The Department of Unemployment Insurance (DUI), in consultation with the Division of Medical Assistance and Health Insurance Connector Authority, is responsible for providing regulations for implementing the new law and once provided, employers must pay the fines in accordance with the regulations. Among many details the regulations will address are the number of days an individual must have MassHealth or subsidized coverage to trigger a fine.

The DUI will notify employers of any fines they must pay. Once notified, an employer may request a hearing provided the request is made within 10 days of receiving the notice.

Unfortunately, there is not much time between now and January 2018 for employers to plan for the new law and its potential impact on their budgets. Employers such as retail, hospitality, human services, and other industries employing a significant number of lower wage workers are likely to be most impacted.

The PS&A team will inform you when the regulations are published. Also, feel free to contact us with any questions or help needed.

Governor Baker signed the Massachusetts Pregnant Workers Fairness Act into law on July 27, 2017.  The new law, effective April 1, 2018, expands the Massachusetts’ nondiscrimination law covering private employers with six or more employees to prohibit discrimination based on pregnancy or based on a condition related to pregnancy such as lactation.

For an overview of the new law, be sure to read Issue 4, HR Insights by clicking here.

The U.S. Department of Labor (DOL) published a request for information (RFI) on July 26, 2017, regarding the overtime rule for determining whether employees are exempt or non-exempt under the Fair Labor Standards Act (FLSA).  The purpose of the RFI is to ask the public for information that will help DOL in formulating a proposal to revise the FLSA regulations.

Under the Obama administration, the minimum salary threshold for treating an employee as exempt from overtime under the so called FLSA white collar exemptions was increased from $455 per week ($23,660 annualized) to $913 ($47,475 annualized), effective December 1, 2016.  The increase in the threshold was highly controversial and within two weeks of the effective date, a federal district court in Texas issued a nationwide preliminary injunction, effectively putting the increase on hold.  Since then, an appeals court granted the DOL three extensions in defending their case as a new Secretary of Labor had not been confirmed following Trump becoming President.  Alex Acosta, the new Secretary of Labor, was ultimately confirmed on April 27.  Of note is that during the confirmation hearing, Acosta indicated that DOL will review and possibly revise the FLSA regulations and stated that he believed the minimum salary threshold should be around $33,000.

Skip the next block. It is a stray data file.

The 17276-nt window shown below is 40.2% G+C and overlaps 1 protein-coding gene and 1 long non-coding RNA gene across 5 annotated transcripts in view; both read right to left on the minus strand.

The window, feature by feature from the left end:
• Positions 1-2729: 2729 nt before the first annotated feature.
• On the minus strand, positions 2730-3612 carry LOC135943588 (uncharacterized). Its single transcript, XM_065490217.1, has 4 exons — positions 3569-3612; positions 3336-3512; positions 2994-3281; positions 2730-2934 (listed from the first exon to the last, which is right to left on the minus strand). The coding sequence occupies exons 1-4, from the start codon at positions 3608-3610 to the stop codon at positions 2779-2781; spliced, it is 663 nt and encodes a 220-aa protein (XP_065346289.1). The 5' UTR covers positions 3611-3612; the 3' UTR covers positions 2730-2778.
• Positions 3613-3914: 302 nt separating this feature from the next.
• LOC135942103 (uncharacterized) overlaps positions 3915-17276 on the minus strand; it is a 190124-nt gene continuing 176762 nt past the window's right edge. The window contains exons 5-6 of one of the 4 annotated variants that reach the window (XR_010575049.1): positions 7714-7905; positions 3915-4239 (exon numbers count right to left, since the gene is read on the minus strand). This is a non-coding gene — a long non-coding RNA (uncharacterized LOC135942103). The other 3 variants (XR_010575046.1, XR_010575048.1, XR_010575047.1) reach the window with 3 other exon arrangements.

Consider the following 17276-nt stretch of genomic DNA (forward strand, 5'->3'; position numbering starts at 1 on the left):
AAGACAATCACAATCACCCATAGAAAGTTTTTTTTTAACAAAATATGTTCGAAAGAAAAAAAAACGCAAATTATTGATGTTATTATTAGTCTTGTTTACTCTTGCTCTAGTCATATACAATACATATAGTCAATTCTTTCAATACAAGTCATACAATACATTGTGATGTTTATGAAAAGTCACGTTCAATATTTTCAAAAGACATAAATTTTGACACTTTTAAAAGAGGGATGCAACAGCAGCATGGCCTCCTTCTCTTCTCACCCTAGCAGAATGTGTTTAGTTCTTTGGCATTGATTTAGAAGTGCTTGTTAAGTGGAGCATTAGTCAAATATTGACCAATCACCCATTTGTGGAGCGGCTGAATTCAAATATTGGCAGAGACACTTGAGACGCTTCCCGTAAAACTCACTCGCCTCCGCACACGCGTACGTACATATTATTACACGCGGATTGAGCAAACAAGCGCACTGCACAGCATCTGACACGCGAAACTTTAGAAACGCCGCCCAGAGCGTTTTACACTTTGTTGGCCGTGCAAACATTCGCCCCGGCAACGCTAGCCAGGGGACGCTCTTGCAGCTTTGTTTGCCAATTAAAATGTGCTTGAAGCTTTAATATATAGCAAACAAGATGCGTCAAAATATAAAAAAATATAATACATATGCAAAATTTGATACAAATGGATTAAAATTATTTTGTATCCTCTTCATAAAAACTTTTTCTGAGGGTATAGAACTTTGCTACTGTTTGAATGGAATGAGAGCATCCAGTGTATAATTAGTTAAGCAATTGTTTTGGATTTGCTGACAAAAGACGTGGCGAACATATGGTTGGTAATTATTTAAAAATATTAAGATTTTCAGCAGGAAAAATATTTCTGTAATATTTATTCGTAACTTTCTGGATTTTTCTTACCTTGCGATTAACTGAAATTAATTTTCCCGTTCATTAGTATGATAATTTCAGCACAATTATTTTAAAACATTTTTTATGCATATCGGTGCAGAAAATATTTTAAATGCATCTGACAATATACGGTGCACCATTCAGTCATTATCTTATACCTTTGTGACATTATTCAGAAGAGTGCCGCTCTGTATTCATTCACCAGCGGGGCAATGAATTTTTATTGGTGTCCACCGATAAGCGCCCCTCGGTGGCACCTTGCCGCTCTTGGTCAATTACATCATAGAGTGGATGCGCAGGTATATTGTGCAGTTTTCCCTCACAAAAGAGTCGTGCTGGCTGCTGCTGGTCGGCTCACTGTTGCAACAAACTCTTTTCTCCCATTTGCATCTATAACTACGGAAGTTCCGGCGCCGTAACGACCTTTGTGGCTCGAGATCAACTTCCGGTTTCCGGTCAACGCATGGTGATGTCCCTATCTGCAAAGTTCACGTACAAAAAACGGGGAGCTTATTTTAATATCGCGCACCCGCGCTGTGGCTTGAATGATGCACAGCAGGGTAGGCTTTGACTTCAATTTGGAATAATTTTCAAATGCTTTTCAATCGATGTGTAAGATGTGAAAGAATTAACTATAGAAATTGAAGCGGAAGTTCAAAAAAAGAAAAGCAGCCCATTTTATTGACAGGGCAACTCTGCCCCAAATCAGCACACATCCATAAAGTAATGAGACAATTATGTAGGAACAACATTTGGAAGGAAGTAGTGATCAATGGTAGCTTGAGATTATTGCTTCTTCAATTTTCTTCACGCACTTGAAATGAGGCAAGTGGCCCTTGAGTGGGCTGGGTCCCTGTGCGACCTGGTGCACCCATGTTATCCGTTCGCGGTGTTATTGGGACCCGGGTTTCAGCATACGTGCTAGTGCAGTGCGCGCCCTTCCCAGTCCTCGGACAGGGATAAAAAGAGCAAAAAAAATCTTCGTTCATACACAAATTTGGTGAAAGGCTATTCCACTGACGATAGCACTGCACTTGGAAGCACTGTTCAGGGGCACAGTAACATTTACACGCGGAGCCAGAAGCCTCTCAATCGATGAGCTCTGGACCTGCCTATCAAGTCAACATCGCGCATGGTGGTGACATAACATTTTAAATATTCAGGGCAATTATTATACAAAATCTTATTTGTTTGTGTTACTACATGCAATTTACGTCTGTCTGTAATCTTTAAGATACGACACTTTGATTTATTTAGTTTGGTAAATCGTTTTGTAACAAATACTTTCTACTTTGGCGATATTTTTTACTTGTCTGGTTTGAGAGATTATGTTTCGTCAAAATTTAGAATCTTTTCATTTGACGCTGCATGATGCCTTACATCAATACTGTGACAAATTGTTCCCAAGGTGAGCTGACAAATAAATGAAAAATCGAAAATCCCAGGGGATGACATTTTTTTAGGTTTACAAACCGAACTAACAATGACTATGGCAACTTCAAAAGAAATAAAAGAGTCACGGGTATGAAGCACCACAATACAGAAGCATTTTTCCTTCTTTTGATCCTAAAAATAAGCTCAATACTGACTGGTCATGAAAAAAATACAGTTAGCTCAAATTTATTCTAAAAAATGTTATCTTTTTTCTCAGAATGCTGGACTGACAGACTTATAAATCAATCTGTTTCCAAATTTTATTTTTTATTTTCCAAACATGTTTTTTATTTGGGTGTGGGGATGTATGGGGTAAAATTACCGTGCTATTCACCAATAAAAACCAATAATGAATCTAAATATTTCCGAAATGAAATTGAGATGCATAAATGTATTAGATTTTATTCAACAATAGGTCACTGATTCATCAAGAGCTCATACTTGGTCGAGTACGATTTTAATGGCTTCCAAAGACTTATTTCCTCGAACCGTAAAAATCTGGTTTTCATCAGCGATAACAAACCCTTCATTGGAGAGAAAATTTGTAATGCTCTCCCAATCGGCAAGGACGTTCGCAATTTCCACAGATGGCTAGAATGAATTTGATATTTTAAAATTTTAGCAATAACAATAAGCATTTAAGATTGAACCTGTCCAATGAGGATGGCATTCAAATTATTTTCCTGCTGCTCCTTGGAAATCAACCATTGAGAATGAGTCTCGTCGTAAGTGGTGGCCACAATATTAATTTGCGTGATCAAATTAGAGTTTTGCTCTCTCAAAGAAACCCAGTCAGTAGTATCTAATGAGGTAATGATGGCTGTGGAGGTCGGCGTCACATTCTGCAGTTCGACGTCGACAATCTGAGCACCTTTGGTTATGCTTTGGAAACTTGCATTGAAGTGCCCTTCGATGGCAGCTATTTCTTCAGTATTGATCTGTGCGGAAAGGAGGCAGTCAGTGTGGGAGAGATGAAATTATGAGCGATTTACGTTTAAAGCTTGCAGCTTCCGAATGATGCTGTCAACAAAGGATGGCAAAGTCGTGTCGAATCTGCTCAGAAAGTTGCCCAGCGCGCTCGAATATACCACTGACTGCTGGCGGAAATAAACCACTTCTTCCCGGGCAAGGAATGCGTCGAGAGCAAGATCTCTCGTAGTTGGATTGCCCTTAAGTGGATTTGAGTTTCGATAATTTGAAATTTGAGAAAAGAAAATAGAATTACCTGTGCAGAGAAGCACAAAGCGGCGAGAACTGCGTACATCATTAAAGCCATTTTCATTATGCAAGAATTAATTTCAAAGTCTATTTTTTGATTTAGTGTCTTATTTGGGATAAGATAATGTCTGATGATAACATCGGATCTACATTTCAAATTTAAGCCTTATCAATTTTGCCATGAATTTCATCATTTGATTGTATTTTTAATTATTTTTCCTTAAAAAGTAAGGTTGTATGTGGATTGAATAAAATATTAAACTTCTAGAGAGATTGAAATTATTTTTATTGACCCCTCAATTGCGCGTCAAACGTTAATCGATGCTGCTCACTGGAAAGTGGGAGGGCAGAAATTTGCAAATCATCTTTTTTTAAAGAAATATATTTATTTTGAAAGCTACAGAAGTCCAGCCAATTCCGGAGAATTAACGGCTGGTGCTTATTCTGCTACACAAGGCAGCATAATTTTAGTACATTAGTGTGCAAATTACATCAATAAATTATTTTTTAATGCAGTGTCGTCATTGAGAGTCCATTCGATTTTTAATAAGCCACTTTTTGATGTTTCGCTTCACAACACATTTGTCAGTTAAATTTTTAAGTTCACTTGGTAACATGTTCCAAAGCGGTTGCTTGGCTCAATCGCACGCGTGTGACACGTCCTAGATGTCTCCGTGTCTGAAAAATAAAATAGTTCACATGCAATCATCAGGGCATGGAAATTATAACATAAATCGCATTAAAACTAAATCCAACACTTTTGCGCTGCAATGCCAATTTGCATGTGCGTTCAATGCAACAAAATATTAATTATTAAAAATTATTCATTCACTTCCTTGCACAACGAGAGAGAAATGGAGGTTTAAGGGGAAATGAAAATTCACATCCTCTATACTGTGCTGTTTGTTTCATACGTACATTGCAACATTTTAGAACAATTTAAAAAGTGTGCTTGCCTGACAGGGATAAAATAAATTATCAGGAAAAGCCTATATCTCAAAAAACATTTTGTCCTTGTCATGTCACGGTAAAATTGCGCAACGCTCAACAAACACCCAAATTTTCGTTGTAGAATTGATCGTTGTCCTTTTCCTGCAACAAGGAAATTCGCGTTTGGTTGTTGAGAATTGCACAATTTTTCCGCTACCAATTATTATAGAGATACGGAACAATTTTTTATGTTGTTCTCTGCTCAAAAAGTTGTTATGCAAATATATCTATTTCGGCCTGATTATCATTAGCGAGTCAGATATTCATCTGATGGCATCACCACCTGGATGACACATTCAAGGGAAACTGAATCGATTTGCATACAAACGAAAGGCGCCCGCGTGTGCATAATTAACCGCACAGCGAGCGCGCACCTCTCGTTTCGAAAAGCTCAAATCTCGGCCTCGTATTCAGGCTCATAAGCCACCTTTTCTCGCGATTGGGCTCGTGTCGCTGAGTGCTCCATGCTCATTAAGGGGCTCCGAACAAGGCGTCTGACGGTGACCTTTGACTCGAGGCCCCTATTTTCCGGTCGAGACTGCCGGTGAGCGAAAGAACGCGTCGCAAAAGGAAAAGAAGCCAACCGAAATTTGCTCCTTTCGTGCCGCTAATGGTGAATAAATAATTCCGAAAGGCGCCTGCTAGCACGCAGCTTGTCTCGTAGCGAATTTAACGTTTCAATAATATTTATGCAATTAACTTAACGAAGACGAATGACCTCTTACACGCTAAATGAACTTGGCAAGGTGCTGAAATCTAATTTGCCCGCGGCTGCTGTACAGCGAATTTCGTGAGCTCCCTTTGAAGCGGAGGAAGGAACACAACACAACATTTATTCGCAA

The RFI asks for feedback on questions pertaining to the minimum salary threshold as well as to the duties test, verifying cost-of-living in different parts of the U.S., inclusion of non-discretionary bonuses and incentive payments for satisfying part of the minimum salary threshold, the salary test for highly compensated employees, and automatic updating of the minimum salary threshold.  All comments must be received by September 25, 2017.   Comments may be submitted electronically at http://www.regulations.gov, or mailed to Melissa Smith, Director of the Division of Regulations, Legislation, and Interpretation, Wage and Hour Division, U.S. Department of Labor, Room S-3502, 200 Constitution Avenue NW, Washington DC 20210.  The DOL prefers to receive comments electronically.  To date, there are over 35,000 who have submitted comments.  To view the RFI, visit the Federal Register website at

https://www.federalregister.gov/documents/2017/07/26/2017-15666/request-for-information-defining-and-delimiting-the-exemptions-for-executive-administrative.

The PS&A team will keep you apprised of new developments.

The United States Citizenship and Immigration Services (USCIS) published a new revised Form I-9 on July 17, 2017 (revision date of 7/17/17 N) that employers must start using no later than September 18, 2017.  The Form was last revised November 14, 2016, which all employers had to start using no later than January 22 of this year.

The changes, which are not extensive, primarily impact the list of acceptable documents for verifying identity and authorization to work in the U.S.  They include the following:

  • USCIS added the Consular Report of Birth Abroad (Form FS-240) to List C of Acceptable Documents.
  • USCIS combined all the certifications of report of birth issued by the Department of State (Form FS-545, Form DS-1350, and Form FS-240) into List C.
  • USCIS renumbered all List C documents except the Social Security card.

These changes are also reflected in the instructions for completing Form I-9 as well as in the Handbook for Employers: Guidance for Completing Form I-9 (M-274) available at https://www.uscis.gov/i-9-central/handbook-employers-m-274.  To view the revised Form I-9 and instructions, visit our Resource Page, Legislation, Regulations, and Other Government Issued Materials.  

CapeSpace in Hyannis, Massachusetts, has announced its new Ask the Experts program through which CapeSpace members and visitors can ask burning questions on the topics of the day at no cost. Each week, CapeSpace will feature different CapeSpace members with expertise in a variety of topics, including social media, website development and SEO, money management, payroll, group benefits, and human resources management. Pamela Sande & Associates is thrilled to be a part of this great group of experts. For more information about the program, the experts participating in the program, and schedule, visit CapeSpace’s website at https://www.capespace.com/news-and-events/ask-the-experts/.